The Uncle Meat variations, section (notes).

The section above starts with seven bars from the third section where the bass and descant are mirrored compared to the "Uncle Meat main title theme". The theme is now played in a lower register and the chords are played via the descant part. After these bars part one of the theme returns, now sung by high vocals. Especially the soprano voice by Nelcy Walker is touching. Notable is the percussion part here. After ticking the beat in straightforward 3/4, the percussion starts playing in 2/4 when the main theme enters again, causing a mild form of polyrhythms. All beats are executed on a tom with C as pitch (the key here then being C Mixolydian for part one of the theme, with the theme being transposed a minor third up). The accentuated notes from bar 8 onwards indicate the downbeat by the percussion, played by the cymbal as well, while I've notated the melody in 3/4 as above during the main title theme.

"Uncle Meat (1992)" would re-appear in the setlist in 1974 and 1992. It has its tonic for theme one repositioned from D to G, becoming G Lydian. So you can hear this theme in all three major-type of scales on Zappa's albums. See the Yellow shark section from this study for further comments upon this title.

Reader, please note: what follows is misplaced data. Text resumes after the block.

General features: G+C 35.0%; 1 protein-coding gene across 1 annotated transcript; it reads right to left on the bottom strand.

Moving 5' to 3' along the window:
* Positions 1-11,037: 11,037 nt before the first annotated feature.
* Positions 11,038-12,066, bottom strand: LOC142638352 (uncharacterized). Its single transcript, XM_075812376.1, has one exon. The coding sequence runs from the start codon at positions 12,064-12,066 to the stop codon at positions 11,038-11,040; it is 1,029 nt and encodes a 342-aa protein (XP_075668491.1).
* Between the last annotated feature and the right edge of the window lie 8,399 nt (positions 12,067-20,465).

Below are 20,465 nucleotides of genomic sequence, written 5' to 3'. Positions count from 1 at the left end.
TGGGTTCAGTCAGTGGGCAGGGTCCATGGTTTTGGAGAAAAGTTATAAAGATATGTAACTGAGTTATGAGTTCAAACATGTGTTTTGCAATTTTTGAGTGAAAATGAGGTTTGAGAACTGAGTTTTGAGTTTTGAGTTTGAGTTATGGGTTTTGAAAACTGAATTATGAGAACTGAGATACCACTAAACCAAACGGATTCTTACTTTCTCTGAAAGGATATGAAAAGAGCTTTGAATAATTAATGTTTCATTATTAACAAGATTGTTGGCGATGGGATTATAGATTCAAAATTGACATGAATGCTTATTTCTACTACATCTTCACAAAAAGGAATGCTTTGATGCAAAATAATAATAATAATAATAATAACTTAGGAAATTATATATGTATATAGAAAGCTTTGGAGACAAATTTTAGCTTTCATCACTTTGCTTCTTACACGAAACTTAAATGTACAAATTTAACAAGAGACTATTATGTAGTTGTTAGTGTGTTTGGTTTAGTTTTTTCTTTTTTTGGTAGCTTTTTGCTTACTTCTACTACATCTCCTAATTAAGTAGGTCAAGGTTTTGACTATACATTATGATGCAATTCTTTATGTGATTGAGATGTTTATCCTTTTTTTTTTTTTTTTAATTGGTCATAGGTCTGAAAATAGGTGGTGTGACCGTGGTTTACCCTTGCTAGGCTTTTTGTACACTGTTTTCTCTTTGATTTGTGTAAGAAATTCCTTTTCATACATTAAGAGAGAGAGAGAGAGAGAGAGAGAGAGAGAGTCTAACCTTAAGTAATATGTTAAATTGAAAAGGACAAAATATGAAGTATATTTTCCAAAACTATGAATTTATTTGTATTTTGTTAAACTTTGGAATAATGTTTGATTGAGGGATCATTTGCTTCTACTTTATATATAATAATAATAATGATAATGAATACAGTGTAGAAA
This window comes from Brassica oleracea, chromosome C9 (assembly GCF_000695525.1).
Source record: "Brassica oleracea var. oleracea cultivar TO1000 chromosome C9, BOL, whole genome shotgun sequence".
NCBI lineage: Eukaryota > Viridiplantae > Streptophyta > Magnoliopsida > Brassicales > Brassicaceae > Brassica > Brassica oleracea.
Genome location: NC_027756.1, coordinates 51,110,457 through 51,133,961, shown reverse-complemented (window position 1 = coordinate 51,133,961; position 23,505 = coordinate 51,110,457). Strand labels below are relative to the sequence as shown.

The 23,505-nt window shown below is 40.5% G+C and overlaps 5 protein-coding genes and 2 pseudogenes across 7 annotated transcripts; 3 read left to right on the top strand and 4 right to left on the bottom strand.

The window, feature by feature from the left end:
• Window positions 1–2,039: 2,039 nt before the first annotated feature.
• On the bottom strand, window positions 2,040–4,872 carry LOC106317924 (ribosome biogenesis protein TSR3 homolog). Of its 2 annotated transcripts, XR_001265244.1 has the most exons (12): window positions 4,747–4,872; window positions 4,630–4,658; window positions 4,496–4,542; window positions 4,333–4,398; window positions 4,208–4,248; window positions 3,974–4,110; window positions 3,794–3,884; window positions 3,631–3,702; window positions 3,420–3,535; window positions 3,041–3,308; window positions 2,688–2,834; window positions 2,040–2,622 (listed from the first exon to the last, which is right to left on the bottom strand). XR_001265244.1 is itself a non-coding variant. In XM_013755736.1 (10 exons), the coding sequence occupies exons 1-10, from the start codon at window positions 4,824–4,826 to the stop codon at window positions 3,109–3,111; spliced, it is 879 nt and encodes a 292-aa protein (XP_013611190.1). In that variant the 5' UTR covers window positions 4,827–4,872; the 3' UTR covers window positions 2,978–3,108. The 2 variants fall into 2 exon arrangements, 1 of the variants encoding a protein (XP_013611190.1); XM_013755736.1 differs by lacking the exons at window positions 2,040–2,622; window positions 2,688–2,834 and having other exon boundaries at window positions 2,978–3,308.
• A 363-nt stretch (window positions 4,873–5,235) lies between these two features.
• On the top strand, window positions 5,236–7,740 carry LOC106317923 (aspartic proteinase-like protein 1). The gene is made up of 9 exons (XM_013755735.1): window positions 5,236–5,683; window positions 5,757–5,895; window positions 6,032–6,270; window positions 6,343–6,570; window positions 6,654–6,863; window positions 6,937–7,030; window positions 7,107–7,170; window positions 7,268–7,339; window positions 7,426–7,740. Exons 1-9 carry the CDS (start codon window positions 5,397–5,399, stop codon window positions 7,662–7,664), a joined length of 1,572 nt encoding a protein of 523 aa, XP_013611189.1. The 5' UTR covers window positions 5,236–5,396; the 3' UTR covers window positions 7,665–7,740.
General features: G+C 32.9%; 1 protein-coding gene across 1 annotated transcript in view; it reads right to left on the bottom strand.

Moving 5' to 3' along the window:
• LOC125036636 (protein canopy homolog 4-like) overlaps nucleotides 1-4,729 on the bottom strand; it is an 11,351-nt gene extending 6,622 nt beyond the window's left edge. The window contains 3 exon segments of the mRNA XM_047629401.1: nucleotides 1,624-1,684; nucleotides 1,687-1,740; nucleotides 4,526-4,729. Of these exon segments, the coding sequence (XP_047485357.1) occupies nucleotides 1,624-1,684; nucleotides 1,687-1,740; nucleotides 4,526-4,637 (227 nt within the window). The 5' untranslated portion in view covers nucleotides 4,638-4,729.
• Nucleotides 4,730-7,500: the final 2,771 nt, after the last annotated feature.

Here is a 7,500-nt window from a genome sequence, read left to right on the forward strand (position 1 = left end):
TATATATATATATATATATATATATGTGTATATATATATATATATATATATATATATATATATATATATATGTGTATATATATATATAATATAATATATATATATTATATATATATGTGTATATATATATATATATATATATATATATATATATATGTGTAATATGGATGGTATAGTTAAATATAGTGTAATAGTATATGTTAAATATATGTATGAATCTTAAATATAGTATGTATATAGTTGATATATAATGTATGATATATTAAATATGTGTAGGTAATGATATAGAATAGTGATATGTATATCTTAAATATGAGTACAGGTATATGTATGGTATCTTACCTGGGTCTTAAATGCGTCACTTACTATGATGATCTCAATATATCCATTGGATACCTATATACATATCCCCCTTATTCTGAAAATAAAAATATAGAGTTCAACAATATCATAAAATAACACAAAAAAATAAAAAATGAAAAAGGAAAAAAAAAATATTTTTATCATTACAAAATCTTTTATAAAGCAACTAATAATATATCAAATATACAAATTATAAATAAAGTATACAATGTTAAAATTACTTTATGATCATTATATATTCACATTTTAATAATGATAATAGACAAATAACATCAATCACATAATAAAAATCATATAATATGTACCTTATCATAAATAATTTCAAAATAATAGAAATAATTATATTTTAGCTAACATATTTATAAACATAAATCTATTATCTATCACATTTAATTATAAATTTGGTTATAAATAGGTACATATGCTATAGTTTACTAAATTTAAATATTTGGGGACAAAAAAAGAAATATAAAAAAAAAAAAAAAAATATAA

1.2-3 The voice of cheese - Nine types of industrial pollution

BBC For "Uncle meat" Zappa included three smaller tracks with monologues. Two feature Pamela Zarubica once more as the Suzie Creamcheese character. I'm following the track lists, but since this study is about Zappa's music, I'll mostly skip commenting upon a track when there's no music in it. The same goes for covers. For the conceptual idea of an album, however, these tracks are of importance.
"Nine types of industrial pollution" is the first time when Zappa took a solo by himself as a separate composition. It's a sped up track, as the ZFT release "Uncle light" shows. "Uncle light" belongs to the project/object series by the ZFT with additional recordings surrounding an album. This time it's the original vinyl mix, the tracks in an earlier following order and a couple of different edits. "Nine types of industrial pollution" lasts 9:53 minutes on this release, thus much longer than the 5:56 minutes on "Uncle meat". It's something Zappa frequently did. This solo is in Bb Dorian, with Bb as bass pedal note.